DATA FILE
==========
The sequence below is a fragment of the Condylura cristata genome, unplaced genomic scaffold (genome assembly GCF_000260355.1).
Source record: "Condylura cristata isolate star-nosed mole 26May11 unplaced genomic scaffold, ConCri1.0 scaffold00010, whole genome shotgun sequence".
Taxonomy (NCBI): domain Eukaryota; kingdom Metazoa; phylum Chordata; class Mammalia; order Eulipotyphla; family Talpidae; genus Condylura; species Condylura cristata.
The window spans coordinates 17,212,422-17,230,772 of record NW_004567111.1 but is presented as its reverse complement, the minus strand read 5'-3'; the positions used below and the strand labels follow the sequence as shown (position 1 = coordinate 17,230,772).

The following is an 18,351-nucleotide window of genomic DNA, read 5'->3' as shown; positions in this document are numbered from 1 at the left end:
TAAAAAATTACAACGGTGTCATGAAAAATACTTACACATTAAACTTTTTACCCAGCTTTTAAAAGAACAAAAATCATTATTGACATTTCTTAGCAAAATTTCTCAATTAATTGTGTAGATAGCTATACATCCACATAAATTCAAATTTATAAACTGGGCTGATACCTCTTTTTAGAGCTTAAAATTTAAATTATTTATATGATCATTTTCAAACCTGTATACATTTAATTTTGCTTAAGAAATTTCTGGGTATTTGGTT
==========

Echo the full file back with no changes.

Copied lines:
The sequence below is a fragment of the Condylura cristata genome, unplaced genomic scaffold (genome assembly GCF_000260355.1).
Source record: "Condylura cristata isolate star-nosed mole 26May11 unplaced genomic scaffold, ConCri1.0 scaffold00010, whole genome shotgun sequence".
Taxonomy (NCBI): domain Eukaryota; kingdom Metazoa; phylum Chordata; class Mammalia; order Eulipotyphla; family Talpidae; genus Condylura; species Condylura cristata.
The window spans coordinates 17,212,422-17,230,772 of record NW_004567111.1 but is presented as its reverse complement, the minus strand read 5'-3'; the positions used below and the strand labels follow the sequence as shown (position 1 = coordinate 17,230,772).

The following is an 18,351-nucleotide window of genomic DNA, read 5'->3' as shown; positions in this document are numbered from 1 at the left end:
TAAAAAATTACAACGGTGTCATGAAAAATACTTACACATTAAACTTTTTACCCAGCTTTTAAAAGAACAAAAATCATTATTGACATTTCTTAGCAAAATTTCTCAATTAATTGTGTAGATAGCTATACATCCACATAAATTCAAATTTATAAACTGGGCTGATACCTCTTTTTAGAGCTTAAAATTTAAATTATTTATATGATCATTTTCAAACCTGTATACATTTAATTTTGCTTAAGAAATTTCTGGGTATTTGGTT